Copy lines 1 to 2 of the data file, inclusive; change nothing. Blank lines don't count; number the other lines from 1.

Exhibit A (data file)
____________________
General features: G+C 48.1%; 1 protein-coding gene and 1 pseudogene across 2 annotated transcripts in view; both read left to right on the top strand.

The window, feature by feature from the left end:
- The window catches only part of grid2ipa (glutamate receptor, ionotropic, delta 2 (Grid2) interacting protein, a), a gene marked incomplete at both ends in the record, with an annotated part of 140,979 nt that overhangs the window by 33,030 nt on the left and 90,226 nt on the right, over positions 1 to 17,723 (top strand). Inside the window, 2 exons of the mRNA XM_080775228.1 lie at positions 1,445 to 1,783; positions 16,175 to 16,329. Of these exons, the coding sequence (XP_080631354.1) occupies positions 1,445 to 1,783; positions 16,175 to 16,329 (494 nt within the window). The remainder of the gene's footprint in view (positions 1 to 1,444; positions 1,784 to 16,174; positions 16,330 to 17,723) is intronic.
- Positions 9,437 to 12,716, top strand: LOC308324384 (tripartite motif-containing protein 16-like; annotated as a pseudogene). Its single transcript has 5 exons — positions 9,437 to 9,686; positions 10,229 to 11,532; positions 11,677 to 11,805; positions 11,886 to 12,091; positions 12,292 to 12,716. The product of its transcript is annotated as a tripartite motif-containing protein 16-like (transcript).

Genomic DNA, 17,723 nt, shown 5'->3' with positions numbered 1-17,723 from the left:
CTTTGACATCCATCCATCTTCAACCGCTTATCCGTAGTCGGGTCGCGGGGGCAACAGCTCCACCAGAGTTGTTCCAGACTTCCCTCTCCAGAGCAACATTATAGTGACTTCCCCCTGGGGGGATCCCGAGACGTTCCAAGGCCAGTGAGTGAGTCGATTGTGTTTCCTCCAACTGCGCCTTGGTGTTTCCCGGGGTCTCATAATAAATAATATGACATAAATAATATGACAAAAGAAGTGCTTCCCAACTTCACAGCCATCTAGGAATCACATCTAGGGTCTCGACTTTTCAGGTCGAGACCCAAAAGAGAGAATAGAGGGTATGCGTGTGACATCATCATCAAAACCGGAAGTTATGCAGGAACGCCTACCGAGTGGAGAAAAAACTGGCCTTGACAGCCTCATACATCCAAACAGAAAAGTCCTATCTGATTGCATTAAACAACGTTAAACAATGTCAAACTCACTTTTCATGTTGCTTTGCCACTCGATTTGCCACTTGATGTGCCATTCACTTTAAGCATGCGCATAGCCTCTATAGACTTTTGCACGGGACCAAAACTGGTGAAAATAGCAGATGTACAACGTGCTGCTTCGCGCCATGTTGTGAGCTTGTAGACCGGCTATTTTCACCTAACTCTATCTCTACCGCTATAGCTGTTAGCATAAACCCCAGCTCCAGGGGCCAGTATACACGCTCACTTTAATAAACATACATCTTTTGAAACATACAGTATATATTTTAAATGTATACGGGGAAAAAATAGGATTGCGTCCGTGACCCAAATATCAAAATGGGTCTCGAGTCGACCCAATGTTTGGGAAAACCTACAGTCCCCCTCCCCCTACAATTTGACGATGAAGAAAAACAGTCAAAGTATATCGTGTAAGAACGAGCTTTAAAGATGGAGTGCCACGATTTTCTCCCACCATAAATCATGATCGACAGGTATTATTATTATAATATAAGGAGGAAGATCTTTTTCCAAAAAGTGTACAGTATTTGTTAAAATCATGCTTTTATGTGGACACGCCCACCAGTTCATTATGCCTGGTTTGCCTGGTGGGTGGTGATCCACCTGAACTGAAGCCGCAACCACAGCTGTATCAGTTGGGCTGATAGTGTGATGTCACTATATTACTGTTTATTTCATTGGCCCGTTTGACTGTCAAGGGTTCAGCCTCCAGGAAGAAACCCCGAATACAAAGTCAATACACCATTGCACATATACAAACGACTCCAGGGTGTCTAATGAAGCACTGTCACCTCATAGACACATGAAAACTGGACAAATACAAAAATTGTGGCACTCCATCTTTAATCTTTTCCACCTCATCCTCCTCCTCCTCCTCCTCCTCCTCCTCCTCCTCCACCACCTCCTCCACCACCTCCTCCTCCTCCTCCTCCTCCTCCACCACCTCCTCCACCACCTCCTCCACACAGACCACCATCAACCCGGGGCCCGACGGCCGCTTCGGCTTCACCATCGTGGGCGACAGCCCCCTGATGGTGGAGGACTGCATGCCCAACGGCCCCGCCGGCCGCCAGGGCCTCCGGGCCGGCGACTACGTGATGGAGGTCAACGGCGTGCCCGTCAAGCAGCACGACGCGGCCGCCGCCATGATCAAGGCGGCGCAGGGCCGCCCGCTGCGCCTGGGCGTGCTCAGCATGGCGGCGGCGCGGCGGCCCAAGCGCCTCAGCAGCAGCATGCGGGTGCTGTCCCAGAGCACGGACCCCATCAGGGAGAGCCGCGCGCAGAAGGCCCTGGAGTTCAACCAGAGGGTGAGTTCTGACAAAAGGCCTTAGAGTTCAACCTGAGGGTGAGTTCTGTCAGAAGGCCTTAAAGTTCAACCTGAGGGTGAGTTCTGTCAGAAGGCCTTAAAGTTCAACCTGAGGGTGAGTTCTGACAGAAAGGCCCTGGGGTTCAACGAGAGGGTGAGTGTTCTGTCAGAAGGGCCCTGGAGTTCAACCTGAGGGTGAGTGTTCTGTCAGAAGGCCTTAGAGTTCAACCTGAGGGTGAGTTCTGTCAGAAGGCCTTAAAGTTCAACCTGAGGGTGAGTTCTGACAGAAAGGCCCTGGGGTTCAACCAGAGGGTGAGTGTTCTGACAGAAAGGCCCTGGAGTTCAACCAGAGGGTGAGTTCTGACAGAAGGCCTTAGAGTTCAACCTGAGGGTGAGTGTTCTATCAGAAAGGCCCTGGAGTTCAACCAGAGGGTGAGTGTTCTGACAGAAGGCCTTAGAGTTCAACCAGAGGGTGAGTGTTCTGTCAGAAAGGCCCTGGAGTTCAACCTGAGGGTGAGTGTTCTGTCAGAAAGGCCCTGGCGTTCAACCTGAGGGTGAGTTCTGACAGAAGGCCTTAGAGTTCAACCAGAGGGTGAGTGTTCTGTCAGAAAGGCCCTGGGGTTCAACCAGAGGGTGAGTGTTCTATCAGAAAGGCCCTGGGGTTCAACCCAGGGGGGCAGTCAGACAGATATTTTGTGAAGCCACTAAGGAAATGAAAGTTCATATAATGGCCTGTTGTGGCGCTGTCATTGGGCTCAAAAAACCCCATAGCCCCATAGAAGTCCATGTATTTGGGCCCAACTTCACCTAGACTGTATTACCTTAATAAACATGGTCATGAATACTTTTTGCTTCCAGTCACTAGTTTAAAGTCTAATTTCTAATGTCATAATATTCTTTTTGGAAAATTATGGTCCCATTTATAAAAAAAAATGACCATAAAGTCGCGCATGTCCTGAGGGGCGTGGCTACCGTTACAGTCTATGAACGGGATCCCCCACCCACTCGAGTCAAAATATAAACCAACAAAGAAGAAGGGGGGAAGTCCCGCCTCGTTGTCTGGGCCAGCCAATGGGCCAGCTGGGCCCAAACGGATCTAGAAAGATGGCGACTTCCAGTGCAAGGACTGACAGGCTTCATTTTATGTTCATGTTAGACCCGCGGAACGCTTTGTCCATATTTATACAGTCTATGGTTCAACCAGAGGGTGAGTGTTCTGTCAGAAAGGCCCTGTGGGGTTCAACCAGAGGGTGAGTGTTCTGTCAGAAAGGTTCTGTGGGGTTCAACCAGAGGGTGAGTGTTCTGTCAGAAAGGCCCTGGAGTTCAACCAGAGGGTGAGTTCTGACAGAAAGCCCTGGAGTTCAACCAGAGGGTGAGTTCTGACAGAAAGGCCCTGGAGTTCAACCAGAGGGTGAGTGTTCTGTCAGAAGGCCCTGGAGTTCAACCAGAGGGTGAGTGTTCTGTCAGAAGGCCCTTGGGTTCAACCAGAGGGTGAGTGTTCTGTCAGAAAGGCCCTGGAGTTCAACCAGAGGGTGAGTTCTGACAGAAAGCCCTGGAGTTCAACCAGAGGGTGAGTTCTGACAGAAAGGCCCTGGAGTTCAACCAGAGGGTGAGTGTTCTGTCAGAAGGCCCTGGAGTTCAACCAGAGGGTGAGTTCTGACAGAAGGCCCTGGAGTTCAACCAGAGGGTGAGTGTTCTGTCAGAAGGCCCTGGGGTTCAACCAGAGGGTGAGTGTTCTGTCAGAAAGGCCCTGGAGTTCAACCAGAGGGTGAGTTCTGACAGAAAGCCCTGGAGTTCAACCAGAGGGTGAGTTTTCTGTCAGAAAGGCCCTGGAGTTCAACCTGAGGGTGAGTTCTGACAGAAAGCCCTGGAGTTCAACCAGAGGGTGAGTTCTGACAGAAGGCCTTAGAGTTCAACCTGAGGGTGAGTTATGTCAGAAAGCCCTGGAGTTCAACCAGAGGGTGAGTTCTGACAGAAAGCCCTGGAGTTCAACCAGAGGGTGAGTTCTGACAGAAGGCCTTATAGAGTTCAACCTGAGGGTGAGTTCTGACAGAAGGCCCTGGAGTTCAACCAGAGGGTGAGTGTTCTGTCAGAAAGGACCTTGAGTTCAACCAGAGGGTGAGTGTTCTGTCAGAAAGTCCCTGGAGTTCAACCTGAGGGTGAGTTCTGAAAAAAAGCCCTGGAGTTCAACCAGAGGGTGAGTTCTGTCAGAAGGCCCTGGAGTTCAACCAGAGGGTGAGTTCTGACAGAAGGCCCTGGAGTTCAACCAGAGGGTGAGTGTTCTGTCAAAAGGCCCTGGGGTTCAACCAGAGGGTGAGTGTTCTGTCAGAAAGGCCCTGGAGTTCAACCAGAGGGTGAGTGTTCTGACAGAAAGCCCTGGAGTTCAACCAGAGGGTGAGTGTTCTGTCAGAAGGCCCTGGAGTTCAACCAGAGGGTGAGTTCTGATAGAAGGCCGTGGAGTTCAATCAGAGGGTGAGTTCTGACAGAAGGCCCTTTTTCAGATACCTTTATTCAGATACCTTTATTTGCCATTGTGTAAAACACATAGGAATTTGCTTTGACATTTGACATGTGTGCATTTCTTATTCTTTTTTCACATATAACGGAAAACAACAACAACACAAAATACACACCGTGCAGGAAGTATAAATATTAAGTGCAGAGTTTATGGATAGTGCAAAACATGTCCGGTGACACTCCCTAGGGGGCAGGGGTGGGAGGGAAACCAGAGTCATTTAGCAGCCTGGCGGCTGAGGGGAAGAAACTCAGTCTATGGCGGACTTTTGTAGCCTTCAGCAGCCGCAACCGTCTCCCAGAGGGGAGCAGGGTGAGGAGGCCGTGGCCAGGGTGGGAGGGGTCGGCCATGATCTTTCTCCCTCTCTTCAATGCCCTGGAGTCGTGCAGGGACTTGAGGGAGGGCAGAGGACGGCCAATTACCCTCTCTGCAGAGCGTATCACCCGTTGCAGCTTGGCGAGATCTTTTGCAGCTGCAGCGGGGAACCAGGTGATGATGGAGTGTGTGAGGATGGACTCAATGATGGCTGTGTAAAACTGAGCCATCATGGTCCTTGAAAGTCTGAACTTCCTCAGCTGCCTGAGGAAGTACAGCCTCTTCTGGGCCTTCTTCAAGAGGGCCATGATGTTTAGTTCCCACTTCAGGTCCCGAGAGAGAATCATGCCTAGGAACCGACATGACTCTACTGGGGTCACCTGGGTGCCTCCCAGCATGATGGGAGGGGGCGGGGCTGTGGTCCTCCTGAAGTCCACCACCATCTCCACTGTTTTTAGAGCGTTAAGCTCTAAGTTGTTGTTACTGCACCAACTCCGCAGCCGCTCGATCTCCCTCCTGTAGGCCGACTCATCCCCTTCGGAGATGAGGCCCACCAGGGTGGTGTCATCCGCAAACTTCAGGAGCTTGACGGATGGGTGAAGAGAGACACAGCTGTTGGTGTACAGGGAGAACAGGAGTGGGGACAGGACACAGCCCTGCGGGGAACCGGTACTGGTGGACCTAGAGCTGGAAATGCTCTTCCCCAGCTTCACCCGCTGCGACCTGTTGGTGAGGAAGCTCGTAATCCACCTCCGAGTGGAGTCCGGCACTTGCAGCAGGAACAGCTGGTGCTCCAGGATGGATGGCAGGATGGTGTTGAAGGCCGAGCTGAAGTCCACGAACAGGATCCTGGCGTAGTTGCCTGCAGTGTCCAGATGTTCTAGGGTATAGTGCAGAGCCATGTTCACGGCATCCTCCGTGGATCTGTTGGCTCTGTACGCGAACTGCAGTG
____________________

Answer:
General features: G+C 48.1%; 1 protein-coding gene and 1 pseudogene across 2 annotated transcripts in view; both read left to right on the top strand.

The window, feature by feature from the left end: